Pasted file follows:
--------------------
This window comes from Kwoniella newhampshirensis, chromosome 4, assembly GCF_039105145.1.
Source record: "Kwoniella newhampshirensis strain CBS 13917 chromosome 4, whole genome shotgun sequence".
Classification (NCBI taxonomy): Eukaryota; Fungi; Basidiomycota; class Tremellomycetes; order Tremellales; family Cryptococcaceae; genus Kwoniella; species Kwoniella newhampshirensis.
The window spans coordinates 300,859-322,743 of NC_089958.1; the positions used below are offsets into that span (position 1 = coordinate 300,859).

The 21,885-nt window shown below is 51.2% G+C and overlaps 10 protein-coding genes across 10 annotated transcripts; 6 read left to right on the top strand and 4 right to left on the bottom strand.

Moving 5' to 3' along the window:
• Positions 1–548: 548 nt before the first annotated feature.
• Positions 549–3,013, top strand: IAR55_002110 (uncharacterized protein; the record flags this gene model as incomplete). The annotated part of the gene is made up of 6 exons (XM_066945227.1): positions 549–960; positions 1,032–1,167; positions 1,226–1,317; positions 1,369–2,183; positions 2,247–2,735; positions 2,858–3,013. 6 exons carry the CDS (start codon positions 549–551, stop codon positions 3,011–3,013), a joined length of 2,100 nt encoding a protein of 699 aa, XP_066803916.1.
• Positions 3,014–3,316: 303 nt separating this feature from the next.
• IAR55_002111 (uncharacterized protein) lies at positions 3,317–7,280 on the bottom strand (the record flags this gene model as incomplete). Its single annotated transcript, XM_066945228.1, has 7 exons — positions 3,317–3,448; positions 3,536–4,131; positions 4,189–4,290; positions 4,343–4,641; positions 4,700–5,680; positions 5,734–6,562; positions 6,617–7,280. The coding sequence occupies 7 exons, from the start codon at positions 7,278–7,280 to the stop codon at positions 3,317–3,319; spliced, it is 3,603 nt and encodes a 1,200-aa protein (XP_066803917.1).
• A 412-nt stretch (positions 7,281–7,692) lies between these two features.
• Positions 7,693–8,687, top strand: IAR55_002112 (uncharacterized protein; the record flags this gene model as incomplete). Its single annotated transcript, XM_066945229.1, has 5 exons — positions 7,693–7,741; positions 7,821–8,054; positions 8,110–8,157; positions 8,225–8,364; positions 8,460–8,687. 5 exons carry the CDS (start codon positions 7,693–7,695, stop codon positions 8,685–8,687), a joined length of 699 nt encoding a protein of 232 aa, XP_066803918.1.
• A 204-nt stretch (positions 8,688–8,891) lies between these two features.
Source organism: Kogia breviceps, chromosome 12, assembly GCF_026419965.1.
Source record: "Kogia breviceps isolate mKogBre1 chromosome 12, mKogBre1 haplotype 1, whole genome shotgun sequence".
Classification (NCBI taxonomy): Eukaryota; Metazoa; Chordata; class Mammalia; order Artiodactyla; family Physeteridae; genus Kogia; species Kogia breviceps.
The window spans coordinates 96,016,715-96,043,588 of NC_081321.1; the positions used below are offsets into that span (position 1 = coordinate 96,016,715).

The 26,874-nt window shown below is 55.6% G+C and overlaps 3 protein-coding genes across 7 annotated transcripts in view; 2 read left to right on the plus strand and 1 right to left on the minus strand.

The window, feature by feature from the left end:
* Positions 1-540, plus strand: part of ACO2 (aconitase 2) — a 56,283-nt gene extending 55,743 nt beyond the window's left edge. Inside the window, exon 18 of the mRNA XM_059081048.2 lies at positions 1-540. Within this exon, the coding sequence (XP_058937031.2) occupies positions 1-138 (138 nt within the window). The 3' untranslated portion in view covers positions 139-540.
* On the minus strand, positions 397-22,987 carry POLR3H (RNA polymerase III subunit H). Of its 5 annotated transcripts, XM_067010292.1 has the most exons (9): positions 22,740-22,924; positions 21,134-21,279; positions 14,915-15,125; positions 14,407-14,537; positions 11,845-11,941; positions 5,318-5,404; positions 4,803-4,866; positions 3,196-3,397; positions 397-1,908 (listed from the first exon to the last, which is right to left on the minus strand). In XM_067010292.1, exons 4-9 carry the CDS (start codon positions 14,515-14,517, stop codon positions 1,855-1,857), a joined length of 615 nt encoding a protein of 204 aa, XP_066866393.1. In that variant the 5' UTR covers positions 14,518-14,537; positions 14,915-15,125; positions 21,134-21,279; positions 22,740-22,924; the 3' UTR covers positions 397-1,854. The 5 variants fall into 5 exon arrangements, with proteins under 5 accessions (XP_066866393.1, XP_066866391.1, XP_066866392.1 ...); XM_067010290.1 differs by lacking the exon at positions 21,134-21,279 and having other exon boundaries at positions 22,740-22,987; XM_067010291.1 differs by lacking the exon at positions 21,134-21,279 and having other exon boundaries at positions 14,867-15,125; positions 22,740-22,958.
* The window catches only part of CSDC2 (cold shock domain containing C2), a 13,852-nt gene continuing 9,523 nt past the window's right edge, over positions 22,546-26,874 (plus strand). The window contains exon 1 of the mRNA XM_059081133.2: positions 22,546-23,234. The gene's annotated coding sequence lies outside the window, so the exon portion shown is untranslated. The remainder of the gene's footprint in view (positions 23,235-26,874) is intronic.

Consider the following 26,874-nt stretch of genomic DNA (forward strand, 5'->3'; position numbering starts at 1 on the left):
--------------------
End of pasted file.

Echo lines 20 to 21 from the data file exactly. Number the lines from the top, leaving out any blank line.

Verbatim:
* Positions 1-540, plus strand: part of ACO2 (aconitase 2) — a 56,283-nt gene extending 55,743 nt beyond the window's left edge. Inside the window, exon 18 of the mRNA XM_059081048.2 lies at positions 1-540. Within this exon, the coding sequence (XP_058937031.2) occupies positions 1-138 (138 nt within the window). The 3' untranslated portion in view covers positions 139-540.
* On the minus strand, positions 397-22,987 carry POLR3H (RNA polymerase III subunit H). Of its 5 annotated transcripts, XM_067010292.1 has the most exons (9): positions 22,740-22,924; positions 21,134-21,279; positions 14,915-15,125; positions 14,407-14,537; positions 11,845-11,941; positions 5,318-5,404; positions 4,803-4,866; positions 3,196-3,397; positions 397-1,908 (listed from the first exon to the last, which is right to left on the minus strand). In XM_067010292.1, exons 4-9 carry the CDS (start codon positions 14,515-14,517, stop codon positions 1,855-1,857), a joined length of 615 nt encoding a protein of 204 aa, XP_066866393.1. In that variant the 5' UTR covers positions 14,518-14,537; positions 14,915-15,125; positions 21,134-21,279; positions 22,740-22,924; the 3' UTR covers positions 397-1,854. The 5 variants fall into 5 exon arrangements, with proteins under 5 accessions (XP_066866393.1, XP_066866391.1, XP_066866392.1 ...); XM_067010290.1 differs by lacking the exon at positions 21,134-21,279 and having other exon boundaries at positions 22,740-22,987; XM_067010291.1 differs by lacking the exon at positions 21,134-21,279 and having other exon boundaries at positions 14,867-15,125; positions 22,740-22,958.